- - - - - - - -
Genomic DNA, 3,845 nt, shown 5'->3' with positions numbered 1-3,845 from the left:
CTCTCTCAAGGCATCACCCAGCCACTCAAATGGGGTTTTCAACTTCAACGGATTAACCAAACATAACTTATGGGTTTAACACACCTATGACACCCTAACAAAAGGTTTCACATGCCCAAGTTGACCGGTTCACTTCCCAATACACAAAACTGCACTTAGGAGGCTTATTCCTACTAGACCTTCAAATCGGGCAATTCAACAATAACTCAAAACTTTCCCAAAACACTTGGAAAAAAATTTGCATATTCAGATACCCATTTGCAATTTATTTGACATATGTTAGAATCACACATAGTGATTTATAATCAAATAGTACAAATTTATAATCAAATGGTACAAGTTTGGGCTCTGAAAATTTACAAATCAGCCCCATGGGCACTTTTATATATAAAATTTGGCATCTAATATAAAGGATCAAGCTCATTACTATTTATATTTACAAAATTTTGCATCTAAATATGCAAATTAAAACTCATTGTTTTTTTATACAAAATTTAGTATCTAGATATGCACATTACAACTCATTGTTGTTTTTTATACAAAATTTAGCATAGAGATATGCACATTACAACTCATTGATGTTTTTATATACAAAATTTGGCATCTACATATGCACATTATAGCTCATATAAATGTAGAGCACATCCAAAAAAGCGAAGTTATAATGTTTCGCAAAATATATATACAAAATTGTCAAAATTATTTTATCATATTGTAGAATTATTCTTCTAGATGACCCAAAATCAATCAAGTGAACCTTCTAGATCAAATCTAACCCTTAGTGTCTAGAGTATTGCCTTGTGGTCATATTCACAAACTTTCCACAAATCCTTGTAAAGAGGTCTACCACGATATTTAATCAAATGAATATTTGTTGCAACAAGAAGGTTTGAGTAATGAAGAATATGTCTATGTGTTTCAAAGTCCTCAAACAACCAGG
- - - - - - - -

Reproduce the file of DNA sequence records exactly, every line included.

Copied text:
Genomic DNA, 3,845 nt, shown 5'->3' with positions numbered 1-3,845 from the left:
CTCTCTCAAGGCATCACCCAGCCACTCAAATGGGGTTTTCAACTTCAACGGATTAACCAAACATAACTTATGGGTTTAACACACCTATGACACCCTAACAAAAGGTTTCACATGCCCAAGTTGACCGGTTCACTTCCCAATACACAAAACTGCACTTAGGAGGCTTATTCCTACTAGACCTTCAAATCGGGCAATTCAACAATAACTCAAAACTTTCCCAAAACACTTGGAAAAAAATTTGCATATTCAGATACCCATTTGCAATTTATTTGACATATGTTAGAATCACACATAGTGATTTATAATCAAATAGTACAAATTTATAATCAAATGGTACAAGTTTGGGCTCTGAAAATTTACAAATCAGCCCCATGGGCACTTTTATATATAAAATTTGGCATCTAATATAAAGGATCAAGCTCATTACTATTTATATTTACAAAATTTTGCATCTAAATATGCAAATTAAAACTCATTGTTTTTTTATACAAAATTTAGTATCTAGATATGCACATTACAACTCATTGTTGTTTTTTATACAAAATTTAGCATAGAGATATGCACATTACAACTCATTGATGTTTTTATATACAAAATTTGGCATCTACATATGCACATTATAGCTCATATAAATGTAGAGCACATCCAAAAAAGCGAAGTTATAATGTTTCGCAAAATATATATACAAAATTGTCAAAATTATTTTATCATATTGTAGAATTATTCTTCTAGATGACCCAAAATCAATCAAGTGAACCTTCTAGATCAAATCTAACCCTTAGTGTCTAGAGTATTGCCTTGTGGTCATATTCACAAACTTTCCACAAATCCTTGTAAAGAGGTCTACCACGATATTTAATCAAATGAATATTTGTTGCAACAAGAAGGTTTGAGTAATGAAGAATATGTCTATGTGTTTCAAAGTCCTCAAACAACCAGG